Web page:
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So of course, following the money, where does all that extra spending go?

Bigger profits for hospitals, which used to be mostly nonprofits. Bigger profit for drug companies. Lots and lots of bullshit admin/billing/clerical/medical IT jobs. Stuff like that. Nothing actually important.

Like you said, the worst of all worlds.
 

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People's natural inclination is to want to be taken care of, not to be free. It's not surprising most people and most countries would prefer to trade liberty for being taken care of.
There are some things that bring greater benefit to society when they're done on an equitable basis by a government that can be held accountable. Law enforcement, the judiciary, basic education, highways, environmental protection, etc., etc. Omitting health from the list seems terribly myopic to me.
 

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It’s amazing how calm the ocean is just above the rear truck bed, as if the hand of a God came down and calmed the waters!
Here's the un-calmed un-cropped version. Chevy made the El Camino for many years. I always liked the car although I never owned one. My wife was watching 47 Meters Down last night and I didn't want to watch it. I played with this design instead.

28628
 

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So of course, following the money, where does all that extra spending go?

Bigger profits for hospitals, which used to be mostly nonprofits. Bigger profit for drug companies. Lots and lots of bullshit admin/billing/clerical/medical IT jobs. Stuff like that. Nothing actually important.

Like you said, the worst of all worlds.
Have to disagree on your view on Medical IT. IT is actually the most important part of healthcare,
 

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So of course, following the money, where does all that extra spending go?

Bigger profits for hospitals, which used to be mostly nonprofits. Bigger profit for drug companies. Lots and lots of bullshit admin/billing/clerical/medical IT jobs. Stuff like that. Nothing actually important.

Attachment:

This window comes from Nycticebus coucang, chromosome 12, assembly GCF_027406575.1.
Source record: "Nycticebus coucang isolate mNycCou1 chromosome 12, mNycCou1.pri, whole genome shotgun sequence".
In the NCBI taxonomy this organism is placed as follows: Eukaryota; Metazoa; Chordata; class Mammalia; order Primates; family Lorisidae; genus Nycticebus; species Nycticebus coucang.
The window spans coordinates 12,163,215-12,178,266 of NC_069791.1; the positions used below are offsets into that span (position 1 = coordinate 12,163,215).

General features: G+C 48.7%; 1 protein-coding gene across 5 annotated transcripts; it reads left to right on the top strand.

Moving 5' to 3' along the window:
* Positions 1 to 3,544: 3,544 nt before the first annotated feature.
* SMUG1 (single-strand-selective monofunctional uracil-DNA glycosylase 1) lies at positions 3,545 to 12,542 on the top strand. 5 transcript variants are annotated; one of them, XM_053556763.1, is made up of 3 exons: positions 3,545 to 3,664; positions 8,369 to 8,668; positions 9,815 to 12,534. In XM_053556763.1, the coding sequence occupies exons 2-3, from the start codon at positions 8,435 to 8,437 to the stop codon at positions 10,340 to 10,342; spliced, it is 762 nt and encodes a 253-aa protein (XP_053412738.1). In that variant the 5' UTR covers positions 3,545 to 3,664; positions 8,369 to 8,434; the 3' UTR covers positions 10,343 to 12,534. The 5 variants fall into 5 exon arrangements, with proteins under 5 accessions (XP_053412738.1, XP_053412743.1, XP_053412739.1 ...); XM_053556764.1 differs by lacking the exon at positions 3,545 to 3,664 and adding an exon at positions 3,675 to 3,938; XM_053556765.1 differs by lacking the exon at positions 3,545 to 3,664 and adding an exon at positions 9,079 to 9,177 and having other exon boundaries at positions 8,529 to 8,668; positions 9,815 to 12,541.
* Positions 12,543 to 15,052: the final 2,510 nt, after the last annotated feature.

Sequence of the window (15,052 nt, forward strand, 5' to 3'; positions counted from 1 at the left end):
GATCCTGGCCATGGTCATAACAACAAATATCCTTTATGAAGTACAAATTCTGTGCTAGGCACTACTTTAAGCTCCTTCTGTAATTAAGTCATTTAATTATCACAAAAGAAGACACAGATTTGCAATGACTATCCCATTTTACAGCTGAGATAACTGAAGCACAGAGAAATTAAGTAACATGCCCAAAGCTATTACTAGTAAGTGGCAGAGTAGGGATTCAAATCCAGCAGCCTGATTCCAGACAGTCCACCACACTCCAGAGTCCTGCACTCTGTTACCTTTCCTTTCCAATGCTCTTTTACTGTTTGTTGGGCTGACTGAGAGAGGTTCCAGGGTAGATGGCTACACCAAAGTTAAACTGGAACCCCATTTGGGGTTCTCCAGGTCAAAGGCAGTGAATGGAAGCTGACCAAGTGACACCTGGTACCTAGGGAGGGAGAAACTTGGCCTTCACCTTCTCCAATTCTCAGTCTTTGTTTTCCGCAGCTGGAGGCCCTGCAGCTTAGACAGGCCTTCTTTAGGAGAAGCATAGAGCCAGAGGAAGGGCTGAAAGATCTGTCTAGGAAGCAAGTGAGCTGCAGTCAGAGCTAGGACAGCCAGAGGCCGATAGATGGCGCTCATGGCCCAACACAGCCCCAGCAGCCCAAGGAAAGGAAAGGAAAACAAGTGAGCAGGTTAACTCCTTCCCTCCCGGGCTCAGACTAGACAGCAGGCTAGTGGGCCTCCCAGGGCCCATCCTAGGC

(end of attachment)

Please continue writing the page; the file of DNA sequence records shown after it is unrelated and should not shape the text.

Note that some of what many consider to be essential health care providers (physicians, nurses, physical therapists, etc.) need substantial education that is very expensive in the US, so they need high pay just to pay off their educational debt. Even then, many physicians have difficulty managing that debt, starting with $400,000 in debt when they enter post-residency work at around age 30. Nursing education is less expensive, but there is an increasing preference for bachelor's degree nurses over associates degree nurses. The entry level degree for physical therapy recently changed from a master's to a doctorate, increasing cost and debt borne by new entrants to the profession.

Given the debt pressure, it should not be too surprising that stories about excessive expensive treatment (that often causes harm in addition to being useless or of dubious help) show up regularly.
 

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Funny I thought health care was the most important part of healthcare ;)
Back in the 1800's. Without the speed and accuracy of information (allergy, med interaction, etc), you're just hoping to get lucky. ;)
 

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Back in the 1800's. Without the speed and accuracy of information (allergy, med interaction, etc), you're just hoping to get lucky. ;)
Some IT is essential for effective modern medicine. But how much of IT used in health care is used for things like billing and dealing with a multitude of different government and private insurance companies that are part of the inefficiency in US health care?
 

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Some IT is essential for effective modern medicine. But how much of IT used in health care is used for things like billing and dealing with a multitude of different government and private insurance companies that are part of the inefficiency in US health care?
Taiwan's Medicare for All using IT cut admin cost to 1% (vs 15% in the US private sector and about 5% for Medicare). More impact than you realize.